Yeah I’ve found them less useful the longer I’ve used WK although I’m not a fan of sentences out of context in general in any language.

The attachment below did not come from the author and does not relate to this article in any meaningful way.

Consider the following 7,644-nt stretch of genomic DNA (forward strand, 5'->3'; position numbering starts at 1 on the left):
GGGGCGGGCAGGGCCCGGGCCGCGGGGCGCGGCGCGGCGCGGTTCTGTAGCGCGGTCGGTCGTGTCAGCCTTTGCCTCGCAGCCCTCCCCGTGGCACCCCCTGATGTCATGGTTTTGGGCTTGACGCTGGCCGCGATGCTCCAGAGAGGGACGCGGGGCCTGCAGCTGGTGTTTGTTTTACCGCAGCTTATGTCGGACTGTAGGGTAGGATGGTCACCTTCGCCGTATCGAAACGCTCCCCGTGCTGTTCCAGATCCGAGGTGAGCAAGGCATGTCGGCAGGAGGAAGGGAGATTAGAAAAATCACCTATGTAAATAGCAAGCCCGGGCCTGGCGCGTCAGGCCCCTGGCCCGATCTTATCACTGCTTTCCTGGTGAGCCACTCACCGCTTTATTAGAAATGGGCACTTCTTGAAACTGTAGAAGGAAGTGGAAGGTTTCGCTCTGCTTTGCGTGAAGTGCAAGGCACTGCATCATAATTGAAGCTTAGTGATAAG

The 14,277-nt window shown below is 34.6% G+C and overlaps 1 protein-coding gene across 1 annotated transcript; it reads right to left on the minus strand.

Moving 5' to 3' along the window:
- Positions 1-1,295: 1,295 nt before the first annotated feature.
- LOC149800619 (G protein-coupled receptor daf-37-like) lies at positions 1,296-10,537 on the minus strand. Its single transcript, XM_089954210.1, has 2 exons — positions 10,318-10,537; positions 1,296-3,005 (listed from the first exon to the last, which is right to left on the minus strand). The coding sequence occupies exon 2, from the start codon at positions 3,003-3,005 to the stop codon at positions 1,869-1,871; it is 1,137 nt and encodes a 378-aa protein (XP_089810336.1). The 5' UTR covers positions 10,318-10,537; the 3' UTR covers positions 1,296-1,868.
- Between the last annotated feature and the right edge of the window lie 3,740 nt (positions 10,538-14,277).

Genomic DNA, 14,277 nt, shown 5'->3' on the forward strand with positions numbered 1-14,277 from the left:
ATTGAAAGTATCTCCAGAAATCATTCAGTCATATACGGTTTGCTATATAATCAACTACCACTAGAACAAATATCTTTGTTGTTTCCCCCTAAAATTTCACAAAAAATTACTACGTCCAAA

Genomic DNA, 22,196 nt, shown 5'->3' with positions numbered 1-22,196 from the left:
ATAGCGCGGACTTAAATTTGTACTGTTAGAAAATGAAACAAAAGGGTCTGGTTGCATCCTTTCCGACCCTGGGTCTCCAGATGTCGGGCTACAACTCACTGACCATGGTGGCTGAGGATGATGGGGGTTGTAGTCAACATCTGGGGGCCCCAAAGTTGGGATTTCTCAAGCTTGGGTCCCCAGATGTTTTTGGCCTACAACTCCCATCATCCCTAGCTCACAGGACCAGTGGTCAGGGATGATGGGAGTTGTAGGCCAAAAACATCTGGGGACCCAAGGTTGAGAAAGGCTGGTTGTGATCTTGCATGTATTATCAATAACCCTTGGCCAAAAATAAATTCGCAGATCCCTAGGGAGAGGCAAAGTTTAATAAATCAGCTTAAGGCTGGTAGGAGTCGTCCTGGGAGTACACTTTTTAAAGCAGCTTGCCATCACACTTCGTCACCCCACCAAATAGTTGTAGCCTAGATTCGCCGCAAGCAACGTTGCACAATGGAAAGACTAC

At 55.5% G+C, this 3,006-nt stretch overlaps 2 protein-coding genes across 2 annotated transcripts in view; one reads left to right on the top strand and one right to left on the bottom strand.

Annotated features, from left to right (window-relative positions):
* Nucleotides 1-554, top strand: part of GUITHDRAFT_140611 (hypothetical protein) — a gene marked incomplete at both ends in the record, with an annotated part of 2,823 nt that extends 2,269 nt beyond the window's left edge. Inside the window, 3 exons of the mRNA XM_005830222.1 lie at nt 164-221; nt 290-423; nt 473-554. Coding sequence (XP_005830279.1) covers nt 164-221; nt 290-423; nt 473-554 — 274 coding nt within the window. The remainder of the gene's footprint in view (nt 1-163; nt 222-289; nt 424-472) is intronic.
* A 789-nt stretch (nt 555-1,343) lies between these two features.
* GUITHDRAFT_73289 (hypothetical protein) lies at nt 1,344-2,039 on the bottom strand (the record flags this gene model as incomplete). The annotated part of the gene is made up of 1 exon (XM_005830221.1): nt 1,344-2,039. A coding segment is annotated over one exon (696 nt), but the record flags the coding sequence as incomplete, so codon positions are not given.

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I think the answer is fine as long as it won’t be about WK synonyms anymor. Not a pot shot at you personally, I really don’t have enough time and skill in English to get my points across repeatedly in an extended discussion with people who do. Rather than being an effort in getting to the truth of the matter, these discussions tend to devolve into pages of hedging about everything and the original points get lost. So these days I prefer to voice my opinions in one post, in which I can give them the best shape I am capable of, and let the post stand, rather than burying it in the subsequent discussion. StackOverflow solutions with their comments are a better suited medium for this than Discourse. I am sorry to have made you feel bad. I had an opinion about your stance in the matter, I voiced it, I think it has the best chance of standing as it is, I think you would have smeared it all over discussion and deformed unrecognizably if I started discussing it, as you have much more eristic skill and time than I do. That’s nothing bad, it’s just the way things stand.